To get to the heart of what sort of policies worked we created a computer game that allowed for the formation of groups of insiders who traded in grey gifts at the expense of others. We conducted experiment with over 50 participants using this game, testing multiple policy changes. But the only policy change that worked was to reduce the value of the grey gift! With nothing of value to organise around, our experiment participants acted in a manner that was fair to all.
Strangest of all was that when we surveyed our experiment participants afterwards, those that had played their own Game of Mates did not feel guilty about it. Because they were being prosocial and giving favours they felt good and were able to block out any concern for those who suffered the loss.
Our research shows that the subtle ways in which we coordinate around things of value are difficult to change – they are human nature. The most powerful way to combat grey corruption is therefore take away the value of the grey gifts.
Political and administrative decisions always need to be made, but we can make sure they don’t always provide hugely valuable private gains by instead taxing or selling these gains.
Make developers pay for new development rights. Make miners pay market prices for the country’s minerals. Ensure banks pay for the right to create the nation’s money.
These are not radical ideas. Economists know that political gifts – known as economic rents – should be sold or taxed. So perhaps the fact that little attention is paid to this in the press or public debate can be attributed to the success of the myth-making of insiders.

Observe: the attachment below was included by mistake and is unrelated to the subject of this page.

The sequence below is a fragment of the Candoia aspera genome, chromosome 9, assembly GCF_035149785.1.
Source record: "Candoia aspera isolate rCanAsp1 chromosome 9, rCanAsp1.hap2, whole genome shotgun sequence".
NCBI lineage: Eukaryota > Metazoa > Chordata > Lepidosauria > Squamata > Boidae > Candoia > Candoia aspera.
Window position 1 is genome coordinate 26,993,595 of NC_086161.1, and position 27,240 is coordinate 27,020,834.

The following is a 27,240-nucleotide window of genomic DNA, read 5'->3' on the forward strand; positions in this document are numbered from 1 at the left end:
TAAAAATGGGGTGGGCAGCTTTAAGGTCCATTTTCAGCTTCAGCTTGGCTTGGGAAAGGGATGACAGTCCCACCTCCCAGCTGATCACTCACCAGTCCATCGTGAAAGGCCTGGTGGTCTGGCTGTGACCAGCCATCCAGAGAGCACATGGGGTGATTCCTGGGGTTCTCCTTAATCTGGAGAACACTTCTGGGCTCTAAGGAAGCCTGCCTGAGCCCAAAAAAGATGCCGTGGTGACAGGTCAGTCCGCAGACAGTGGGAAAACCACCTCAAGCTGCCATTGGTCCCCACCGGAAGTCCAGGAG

What we can see is that trying to stop the ways humans naturally coordinate in groups is always going to be hard. Focussing on what makes this type of cooperation costly is the most effective thing to do.
Understanding the impact of nepotism on policy, the economy and workplaces everywhere, we can assess with more rigour the potentially effectiveness of policies designed to combat grey corruption and political favouritism.
Cameron also teaches at the University of Queensland, blogs at fresheconomicthinking.com, tweets at @DrCameronMurray and his Facebook page is Fresh Economic Thinking.
Paul Frijters is a Professor of Economics at the University of Queensland and an Adjunct Professor at the Australian National University’s Research School of Social Sciences. He is also a Research Director of the RUMiCI project. The project monitors rural to urban migration in China and Indonesia.
Paul holds a Ph.D. in welfare and well being in Russia from the University of Amsterdam. His Ph.D. thesis applies and extends psychological insights about the causes, definition and measurement of well being into economics.
Paul has a wide range of research interests, specialising in happiness, labour market, health economics and econometrics. He is particularly interested in how socio-economic variables affect the human life experience and the ‘unanswerable’ economic mysteries in life. His recent research into rural-urban migration in China produced new evidence and a prediction that China would be the largest economy in the world within the next 10 years.
In 2009, Paul was awarded the Economic Society of Australia’s Young Economist Award. Paul is also a contributor to the Club Troppo and Core Economics blogs.
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- Game Of Mates: Nepotism Is Costing The Economy Billions - July 7, 2017